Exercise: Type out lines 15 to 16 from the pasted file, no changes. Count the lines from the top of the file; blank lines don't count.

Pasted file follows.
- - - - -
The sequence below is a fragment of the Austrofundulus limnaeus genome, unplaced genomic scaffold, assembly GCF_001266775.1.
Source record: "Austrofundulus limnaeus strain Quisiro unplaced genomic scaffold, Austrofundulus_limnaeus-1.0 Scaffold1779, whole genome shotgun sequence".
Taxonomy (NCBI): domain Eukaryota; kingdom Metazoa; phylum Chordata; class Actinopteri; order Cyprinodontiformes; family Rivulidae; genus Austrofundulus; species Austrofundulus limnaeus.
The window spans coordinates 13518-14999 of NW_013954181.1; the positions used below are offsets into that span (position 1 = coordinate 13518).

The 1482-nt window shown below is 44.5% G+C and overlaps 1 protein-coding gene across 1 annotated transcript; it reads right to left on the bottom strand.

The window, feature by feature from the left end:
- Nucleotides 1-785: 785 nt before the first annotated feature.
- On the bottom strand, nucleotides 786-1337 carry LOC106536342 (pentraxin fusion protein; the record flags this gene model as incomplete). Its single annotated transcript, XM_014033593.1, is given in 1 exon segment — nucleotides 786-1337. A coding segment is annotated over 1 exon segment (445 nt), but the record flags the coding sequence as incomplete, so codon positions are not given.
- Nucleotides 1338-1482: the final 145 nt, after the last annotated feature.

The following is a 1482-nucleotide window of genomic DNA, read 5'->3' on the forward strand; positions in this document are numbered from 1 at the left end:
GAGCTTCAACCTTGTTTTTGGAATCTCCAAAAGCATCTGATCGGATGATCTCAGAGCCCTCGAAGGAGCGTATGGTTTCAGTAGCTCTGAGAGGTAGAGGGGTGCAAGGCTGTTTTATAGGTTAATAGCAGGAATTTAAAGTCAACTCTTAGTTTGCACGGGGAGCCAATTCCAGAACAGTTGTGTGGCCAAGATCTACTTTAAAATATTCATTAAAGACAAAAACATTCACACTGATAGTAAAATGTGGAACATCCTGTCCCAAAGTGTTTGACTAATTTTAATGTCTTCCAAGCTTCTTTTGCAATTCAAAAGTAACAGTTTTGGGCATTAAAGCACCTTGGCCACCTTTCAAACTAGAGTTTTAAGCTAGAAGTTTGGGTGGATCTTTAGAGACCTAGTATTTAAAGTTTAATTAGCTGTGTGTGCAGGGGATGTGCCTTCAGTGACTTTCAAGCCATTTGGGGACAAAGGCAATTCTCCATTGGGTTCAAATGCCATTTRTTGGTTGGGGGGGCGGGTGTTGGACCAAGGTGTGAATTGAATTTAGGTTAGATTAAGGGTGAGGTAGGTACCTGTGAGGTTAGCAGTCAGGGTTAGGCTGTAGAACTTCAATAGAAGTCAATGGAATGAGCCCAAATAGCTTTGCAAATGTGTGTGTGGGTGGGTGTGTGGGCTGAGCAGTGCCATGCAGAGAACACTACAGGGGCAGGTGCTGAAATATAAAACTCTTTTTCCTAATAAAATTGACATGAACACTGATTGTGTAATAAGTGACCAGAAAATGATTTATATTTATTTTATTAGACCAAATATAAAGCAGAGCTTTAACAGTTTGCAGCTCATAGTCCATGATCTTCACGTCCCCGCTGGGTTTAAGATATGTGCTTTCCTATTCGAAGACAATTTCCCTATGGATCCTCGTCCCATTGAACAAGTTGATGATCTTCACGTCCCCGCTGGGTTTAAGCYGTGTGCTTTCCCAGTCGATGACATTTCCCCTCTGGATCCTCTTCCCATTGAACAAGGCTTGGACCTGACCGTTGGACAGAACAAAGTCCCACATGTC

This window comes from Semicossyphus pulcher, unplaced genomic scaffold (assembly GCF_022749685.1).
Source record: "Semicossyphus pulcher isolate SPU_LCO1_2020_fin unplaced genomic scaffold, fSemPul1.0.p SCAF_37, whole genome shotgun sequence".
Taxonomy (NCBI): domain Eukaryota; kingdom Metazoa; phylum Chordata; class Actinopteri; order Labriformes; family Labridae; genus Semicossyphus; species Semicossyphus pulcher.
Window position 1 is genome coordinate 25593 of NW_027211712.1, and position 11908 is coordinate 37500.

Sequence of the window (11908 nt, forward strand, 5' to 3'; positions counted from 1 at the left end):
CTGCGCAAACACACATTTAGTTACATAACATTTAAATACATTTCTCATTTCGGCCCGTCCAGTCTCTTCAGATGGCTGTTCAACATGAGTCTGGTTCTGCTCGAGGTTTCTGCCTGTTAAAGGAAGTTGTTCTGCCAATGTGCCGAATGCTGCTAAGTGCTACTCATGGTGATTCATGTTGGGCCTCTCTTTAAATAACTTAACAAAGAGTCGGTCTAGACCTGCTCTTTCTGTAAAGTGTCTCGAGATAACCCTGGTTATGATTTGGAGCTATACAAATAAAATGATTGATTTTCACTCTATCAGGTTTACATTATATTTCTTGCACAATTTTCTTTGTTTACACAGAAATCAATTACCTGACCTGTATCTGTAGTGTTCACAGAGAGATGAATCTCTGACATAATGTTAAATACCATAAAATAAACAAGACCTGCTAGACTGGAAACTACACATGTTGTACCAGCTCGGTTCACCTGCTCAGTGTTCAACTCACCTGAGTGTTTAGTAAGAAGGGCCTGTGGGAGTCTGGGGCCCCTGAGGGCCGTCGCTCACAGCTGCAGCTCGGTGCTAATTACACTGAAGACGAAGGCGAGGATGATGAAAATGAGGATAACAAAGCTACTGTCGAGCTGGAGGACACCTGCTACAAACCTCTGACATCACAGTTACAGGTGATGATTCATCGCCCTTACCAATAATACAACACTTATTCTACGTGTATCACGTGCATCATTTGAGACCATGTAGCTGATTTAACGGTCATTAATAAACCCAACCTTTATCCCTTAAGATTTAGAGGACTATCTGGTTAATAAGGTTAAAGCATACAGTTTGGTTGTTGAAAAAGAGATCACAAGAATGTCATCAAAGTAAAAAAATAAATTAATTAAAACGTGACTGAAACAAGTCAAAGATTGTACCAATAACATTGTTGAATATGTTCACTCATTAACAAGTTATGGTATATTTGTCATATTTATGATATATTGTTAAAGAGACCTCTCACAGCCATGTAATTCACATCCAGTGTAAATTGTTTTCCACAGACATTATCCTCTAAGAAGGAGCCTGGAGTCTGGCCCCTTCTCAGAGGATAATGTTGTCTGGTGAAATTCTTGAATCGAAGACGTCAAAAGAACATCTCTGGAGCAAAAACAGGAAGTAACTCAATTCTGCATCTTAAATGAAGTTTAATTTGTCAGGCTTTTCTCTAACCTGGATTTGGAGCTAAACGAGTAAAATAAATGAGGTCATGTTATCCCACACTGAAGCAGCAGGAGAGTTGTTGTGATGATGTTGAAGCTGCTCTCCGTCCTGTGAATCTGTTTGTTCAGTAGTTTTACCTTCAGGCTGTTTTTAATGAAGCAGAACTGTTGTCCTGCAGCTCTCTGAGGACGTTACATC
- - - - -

Window position 1 is genome coordinate 25593 of NW_027211712.1, and position 11908 is coordinate 37500.

Sequence of the window (11908 nt, forward strand, 5' to 3'; positions counted from 1 at the left end):